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Difference between == and is operator in Python

The == operator compares the values of both the operands and checks for value equality. Whereas is operator checks whether both the operands refer to the same object or not.

# python3 code to 
# illustrate the 
# difference between
# == and is operator
# [] is an empty list
list1 = []
list2 = []
list3=list1
  
if (list1 == list2):
    print("True")
else:
    print("False")
  
if (list1 is list2):
    print("True")
else:
    print("False")
  
if (list1 is list3):
    print("True")
else:    
    print("False")

Output:

True
False
True
  • Output of the first if condition is “True” as both list1 and list2 are empty lists.
  • Second if condition shows “False” because two empty lists are at different memory locations. Hence list1 and list2 refer to different objects. We can check it with id() function in python which returns the “identity” of an object.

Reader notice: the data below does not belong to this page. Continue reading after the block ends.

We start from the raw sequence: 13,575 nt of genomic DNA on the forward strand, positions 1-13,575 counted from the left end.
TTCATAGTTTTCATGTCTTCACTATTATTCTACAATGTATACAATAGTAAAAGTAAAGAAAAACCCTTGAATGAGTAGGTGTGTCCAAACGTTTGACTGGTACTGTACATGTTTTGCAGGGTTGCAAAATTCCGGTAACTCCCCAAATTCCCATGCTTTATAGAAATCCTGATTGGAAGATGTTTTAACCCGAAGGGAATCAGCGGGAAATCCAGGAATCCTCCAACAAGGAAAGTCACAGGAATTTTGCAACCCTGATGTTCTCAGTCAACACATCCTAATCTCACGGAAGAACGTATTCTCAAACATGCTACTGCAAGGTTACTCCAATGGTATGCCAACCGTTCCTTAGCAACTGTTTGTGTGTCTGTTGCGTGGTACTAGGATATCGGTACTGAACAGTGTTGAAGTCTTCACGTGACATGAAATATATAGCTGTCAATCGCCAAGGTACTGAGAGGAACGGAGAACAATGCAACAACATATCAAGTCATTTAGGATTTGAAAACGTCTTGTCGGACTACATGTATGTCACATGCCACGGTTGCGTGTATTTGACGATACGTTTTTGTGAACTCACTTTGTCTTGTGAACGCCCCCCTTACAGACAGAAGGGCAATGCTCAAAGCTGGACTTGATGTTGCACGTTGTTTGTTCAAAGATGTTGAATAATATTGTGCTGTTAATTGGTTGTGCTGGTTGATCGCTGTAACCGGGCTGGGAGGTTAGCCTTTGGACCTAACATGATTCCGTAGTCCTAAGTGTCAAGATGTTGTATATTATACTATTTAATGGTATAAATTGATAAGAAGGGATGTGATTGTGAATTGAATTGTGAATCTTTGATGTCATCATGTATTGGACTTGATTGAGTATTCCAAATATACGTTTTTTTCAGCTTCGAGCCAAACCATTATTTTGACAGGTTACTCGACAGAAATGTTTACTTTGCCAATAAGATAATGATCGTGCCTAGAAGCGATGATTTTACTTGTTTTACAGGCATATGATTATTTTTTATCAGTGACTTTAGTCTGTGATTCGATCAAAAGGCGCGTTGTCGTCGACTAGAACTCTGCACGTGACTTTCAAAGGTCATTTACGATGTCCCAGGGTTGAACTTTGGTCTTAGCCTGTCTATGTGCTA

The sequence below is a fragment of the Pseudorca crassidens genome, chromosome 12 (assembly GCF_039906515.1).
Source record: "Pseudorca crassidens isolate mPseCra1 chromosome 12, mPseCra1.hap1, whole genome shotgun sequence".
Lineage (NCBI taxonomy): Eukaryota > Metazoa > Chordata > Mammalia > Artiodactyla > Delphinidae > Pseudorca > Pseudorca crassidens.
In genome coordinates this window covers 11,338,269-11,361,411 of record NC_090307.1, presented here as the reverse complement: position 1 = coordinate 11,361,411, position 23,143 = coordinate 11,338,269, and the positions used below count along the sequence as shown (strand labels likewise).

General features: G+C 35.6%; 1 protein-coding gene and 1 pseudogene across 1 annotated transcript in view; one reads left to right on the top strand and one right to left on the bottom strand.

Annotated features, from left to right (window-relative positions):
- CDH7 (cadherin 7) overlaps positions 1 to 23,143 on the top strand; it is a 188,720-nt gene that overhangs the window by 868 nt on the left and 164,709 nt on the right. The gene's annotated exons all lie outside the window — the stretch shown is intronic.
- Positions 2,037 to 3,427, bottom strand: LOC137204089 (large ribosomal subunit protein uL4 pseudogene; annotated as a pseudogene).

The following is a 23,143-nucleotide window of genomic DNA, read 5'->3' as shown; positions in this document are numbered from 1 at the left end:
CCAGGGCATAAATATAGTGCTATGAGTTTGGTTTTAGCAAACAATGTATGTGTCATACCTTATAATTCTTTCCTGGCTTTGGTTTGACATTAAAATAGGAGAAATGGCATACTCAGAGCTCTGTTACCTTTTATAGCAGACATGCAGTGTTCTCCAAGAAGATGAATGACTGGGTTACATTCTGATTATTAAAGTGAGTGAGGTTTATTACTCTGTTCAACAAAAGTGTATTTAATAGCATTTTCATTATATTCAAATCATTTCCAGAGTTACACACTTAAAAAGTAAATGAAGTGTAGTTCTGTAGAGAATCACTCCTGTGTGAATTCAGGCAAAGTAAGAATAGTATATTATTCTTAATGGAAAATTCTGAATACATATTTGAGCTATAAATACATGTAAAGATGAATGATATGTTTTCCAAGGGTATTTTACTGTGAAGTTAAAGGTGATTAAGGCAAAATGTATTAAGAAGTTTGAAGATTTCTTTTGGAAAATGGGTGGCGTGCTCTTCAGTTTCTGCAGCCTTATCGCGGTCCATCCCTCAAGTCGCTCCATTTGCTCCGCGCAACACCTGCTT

• Output of the third if condition is “True” as both list1 and list3 are pointing to the same object.


list1 = []
list2 = []
  
print(id(list1))
print(id(list2))

Output:

139877155242696
139877155253640

This shows list1 and list2 refers to different objects.



This article is attributed to GeeksforGeeks.org

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